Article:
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- Equity markets are back in recovery mode. The reporting season is helpful, but the major driver is a better mood around economic growth. The euro area economy has held up better than expected during the winter and there are upgrades for growth in 2023 now being put through. However, the euro zone equity market is relatively higher than the rest of the world compared to the start of 2022, despite a difficult year. Last week, following the reopening, a lot of attention was on the relatively strong data from China. But if the economy is not weak, is a strong rebound possible? Not likely. It seems that growth is shifting around from quarter to quarter but the total is not moving by much. In summary, we feel much of the better news is in the market.
- The performance of equity sectors tells a similar story. Cyclicals have been leading equity markets in this recovery, and it is due to the same better mood about economic growth. They have managed to recoup a lot of lost ground. Since the end of 2021, global financials are flat, Industrials are down 5% and Commodity sectors are up. This has happened despite a material decrease in expected economic growth rates (both real and nominal) in 2023 and 2024. If you believe recovery is on the horizon: IT, Communications and Consumer Discretionary look like the ‘happier hunting grounds’, all down c.25% over the same period. We still favour the defensive sectors until we get a better idea of how earnings are going to behave in 2023.
- The U.S. Gross Domestic Product (GDP) fourth quarter report was released last week. On an annualised basis the US economy grew by 2.9%, ahead of the consensus expectation of 2.6%, a great outcome. The details, however, were not as encouraging. Inventory build accounted for more than two thirds of the growth. Imports were down during the quarter, which is strange if the economy is expanding, so net trade added 0.6% to the growth. Stripping these out, final domestic sales grew at only 0.5%. Government spending was unusually strong (+3.7% annualised). Adjusting for this private sector domestic sales grew by only 0.2% annualised, one of the weakest quarters on record.
- Inflation news from the GDP report: the Personal Consumption Expenditures (PCE) price indices (which the Federal Reserve watches closely) were in line with expectations. On an annualised basis, the headline index was up 3.2% and the core index was up 3.9%. This is a bit higher than the CPI report and will keep the Federal Reserve on its current path.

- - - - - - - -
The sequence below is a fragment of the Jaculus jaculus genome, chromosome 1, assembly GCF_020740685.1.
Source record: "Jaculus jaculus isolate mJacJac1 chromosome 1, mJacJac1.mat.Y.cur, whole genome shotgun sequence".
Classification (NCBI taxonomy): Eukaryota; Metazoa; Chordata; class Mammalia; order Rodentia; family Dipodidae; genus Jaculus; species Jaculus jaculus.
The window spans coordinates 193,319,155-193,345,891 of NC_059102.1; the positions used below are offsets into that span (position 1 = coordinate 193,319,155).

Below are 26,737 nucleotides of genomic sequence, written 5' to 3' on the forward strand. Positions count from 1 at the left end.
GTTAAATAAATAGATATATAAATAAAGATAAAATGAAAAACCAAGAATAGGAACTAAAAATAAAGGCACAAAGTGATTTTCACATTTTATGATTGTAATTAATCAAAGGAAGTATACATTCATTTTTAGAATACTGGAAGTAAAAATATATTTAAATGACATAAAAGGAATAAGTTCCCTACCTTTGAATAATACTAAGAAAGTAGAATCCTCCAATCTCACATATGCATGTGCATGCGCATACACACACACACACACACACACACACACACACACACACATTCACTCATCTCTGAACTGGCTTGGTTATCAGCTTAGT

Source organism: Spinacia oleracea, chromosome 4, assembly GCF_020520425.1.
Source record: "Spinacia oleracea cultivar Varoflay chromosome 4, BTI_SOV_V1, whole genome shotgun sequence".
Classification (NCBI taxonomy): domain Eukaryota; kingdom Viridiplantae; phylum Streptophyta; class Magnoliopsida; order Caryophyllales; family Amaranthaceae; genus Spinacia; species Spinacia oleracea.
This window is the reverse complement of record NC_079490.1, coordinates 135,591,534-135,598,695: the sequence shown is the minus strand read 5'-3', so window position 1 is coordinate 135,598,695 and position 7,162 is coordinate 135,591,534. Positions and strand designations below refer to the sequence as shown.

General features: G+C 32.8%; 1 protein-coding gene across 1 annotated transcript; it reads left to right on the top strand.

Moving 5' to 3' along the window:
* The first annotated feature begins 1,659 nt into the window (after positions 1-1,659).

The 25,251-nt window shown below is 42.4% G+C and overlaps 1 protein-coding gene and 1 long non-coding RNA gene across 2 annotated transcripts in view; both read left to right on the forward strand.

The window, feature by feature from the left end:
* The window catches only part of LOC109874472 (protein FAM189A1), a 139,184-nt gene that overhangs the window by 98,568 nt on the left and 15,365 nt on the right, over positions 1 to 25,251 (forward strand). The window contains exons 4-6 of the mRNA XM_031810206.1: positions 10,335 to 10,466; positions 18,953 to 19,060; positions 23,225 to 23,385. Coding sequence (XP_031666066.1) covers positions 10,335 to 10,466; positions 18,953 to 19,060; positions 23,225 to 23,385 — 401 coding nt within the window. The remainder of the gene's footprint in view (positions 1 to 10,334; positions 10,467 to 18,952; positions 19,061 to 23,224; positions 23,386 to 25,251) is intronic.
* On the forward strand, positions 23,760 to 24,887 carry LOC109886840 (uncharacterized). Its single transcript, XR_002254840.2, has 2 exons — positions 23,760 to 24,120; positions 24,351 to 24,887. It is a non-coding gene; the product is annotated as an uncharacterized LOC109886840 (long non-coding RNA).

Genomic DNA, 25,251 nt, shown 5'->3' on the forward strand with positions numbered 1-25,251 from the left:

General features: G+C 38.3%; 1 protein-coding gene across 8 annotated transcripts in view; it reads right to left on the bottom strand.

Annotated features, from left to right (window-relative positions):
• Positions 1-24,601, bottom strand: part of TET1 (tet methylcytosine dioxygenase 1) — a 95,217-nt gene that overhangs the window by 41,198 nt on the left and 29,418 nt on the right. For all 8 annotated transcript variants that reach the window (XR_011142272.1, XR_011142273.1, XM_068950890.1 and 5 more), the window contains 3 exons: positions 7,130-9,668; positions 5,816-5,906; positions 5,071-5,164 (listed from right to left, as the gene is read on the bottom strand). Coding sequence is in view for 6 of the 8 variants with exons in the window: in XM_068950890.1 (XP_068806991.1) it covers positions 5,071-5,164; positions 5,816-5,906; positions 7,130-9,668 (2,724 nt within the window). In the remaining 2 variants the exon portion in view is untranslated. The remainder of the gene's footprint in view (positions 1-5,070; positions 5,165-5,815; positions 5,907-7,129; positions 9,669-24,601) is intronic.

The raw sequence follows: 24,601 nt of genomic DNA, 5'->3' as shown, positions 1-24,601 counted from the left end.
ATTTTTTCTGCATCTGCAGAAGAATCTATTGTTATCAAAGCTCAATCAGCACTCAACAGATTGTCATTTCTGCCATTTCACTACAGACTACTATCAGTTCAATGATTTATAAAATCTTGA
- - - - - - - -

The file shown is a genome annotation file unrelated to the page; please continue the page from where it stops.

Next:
- More good news from the euro area: the PMI’s (the main business sentiment indicator) for January showed that the overall index continued its recovery and moved above 50, back into expansion territory. The Manufacturing survey showed the biggest improvement but remains below 50. The Services survey is back in expansion mode at 50.7. Economists have been increasing their 2023 growth forecasts for the euro area and this release will give them comfort around those changes. The downside is that it will also make the European Central Bank comfortable about maintaining an aggressive tightening bias.
Chart of the week: Full recovery
As we can see in the chart above, euro area equities have staged a strong recovery since October of last year. They have outperformed the rest of the world by nearly 20%. There are number of factors, but as we can see from the Economic Surprise index, the euro area economy has been performing better than expected (Surprise Index above 0) since September of last year. At nearly 100 it is very elevated. Over the last number of weeks there have been upgrades to euro area growth in 2023, which will put extra downward pressure on the Surprise Index making outperformance more difficult for the euro area from here.
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